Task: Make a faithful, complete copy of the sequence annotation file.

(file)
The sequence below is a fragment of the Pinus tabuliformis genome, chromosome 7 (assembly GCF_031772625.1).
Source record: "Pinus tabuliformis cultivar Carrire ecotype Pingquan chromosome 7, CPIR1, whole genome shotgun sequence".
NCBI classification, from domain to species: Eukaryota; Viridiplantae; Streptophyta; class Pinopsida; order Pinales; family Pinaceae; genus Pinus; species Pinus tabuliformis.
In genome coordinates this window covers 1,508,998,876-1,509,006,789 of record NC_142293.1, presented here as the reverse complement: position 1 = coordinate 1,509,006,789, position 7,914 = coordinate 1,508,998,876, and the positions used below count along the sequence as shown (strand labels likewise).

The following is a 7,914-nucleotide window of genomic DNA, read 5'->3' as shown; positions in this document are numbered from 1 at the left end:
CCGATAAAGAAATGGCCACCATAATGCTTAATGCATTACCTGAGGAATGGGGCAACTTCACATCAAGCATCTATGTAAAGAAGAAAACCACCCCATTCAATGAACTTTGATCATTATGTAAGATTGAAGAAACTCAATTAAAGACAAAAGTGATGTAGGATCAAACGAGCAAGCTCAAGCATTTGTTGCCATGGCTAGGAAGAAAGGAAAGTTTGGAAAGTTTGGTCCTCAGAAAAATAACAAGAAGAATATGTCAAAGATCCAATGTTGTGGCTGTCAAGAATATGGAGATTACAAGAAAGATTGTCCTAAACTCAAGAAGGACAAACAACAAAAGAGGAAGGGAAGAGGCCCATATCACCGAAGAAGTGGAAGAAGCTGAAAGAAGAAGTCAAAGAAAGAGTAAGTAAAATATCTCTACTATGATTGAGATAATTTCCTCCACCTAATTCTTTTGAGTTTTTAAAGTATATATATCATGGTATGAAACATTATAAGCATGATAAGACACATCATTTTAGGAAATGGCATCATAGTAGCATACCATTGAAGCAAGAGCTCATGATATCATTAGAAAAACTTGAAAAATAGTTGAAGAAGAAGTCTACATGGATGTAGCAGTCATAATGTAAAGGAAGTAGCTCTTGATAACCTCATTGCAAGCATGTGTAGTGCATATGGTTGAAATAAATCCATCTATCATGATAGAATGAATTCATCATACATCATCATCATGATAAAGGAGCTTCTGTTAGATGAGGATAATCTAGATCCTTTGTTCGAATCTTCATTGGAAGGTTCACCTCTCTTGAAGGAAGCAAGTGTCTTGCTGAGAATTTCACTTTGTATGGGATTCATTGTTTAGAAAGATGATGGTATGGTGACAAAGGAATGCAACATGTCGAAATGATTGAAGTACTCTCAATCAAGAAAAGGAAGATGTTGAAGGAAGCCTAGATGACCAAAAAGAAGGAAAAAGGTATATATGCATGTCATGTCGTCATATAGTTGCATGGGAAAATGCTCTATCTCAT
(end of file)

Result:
The sequence below is a fragment of the Pinus tabuliformis genome, chromosome 7 (assembly GCF_031772625.1).
Source record: "Pinus tabuliformis cultivar Carrire ecotype Pingquan chromosome 7, CPIR1, whole genome shotgun sequence".
NCBI classification, from domain to species: Eukaryota; Viridiplantae; Streptophyta; class Pinopsida; order Pinales; family Pinaceae; genus Pinus; species Pinus tabuliformis.
In genome coordinates this window covers 1,508,998,876-1,509,006,789 of record NC_142293.1, presented here as the reverse complement: position 1 = coordinate 1,509,006,789, position 7,914 = coordinate 1,508,998,876, and the positions used below count along the sequence as shown (strand labels likewise).

The following is a 7,914-nucleotide window of genomic DNA, read 5'->3' as shown; positions in this document are numbered from 1 at the left end:
CCGATAAAGAAATGGCCACCATAATGCTTAATGCATTACCTGAGGAATGGGGCAACTTCACATCAAGCATCTATGTAAAGAAGAAAACCACCCCATTCAATGAACTTTGATCATTATGTAAGATTGAAGAAACTCAATTAAAGACAAAAGTGATGTAGGATCAAACGAGCAAGCTCAAGCATTTGTTGCCATGGCTAGGAAGAAAGGAAAGTTTGGAAAGTTTGGTCCTCAGAAAAATAACAAGAAGAATATGTCAAAGATCCAATGTTGTGGCTGTCAAGAATATGGAGATTACAAGAAAGATTGTCCTAAACTCAAGAAGGACAAACAACAAAAGAGGAAGGGAAGAGGCCCATATCACCGAAGAAGTGGAAGAAGCTGAAAGAAGAAGTCAAAGAAAGAGTAAGTAAAATATCTCTACTATGATTGAGATAATTTCCTCCACCTAATTCTTTTGAGTTTTTAAAGTATATATATCATGGTATGAAACATTATAAGCATGATAAGACACATCATTTTAGGAAATGGCATCATAGTAGCATACCATTGAAGCAAGAGCTCATGATATCATTAGAAAAACTTGAAAAATAGTTGAAGAAGAAGTCTACATGGATGTAGCAGTCATAATGTAAAGGAAGTAGCTCTTGATAACCTCATTGCAAGCATGTGTAGTGCATATGGTTGAAATAAATCCATCTATCATGATAGAATGAATTCATCATACATCATCATCATGATAAAGGAGCTTCTGTTAGATGAGGATAATCTAGATCCTTTGTTCGAATCTTCATTGGAAGGTTCACCTCTCTTGAAGGAAGCAAGTGTCTTGCTGAGAATTTCACTTTGTATGGGATTCATTGTTTAGAAAGATGATGGTATGGTGACAAAGGAATGCAACATGTCGAAATGATTGAAGTACTCTCAATCAAGAAAAGGAAGATGTTGAAGGAAGCCTAGATGACCAAAAAGAAGGAAAAAGGTATATATGCATGTCATGTCGTCATATAGTTGCATGGGAAAATGCTCTATCTCAT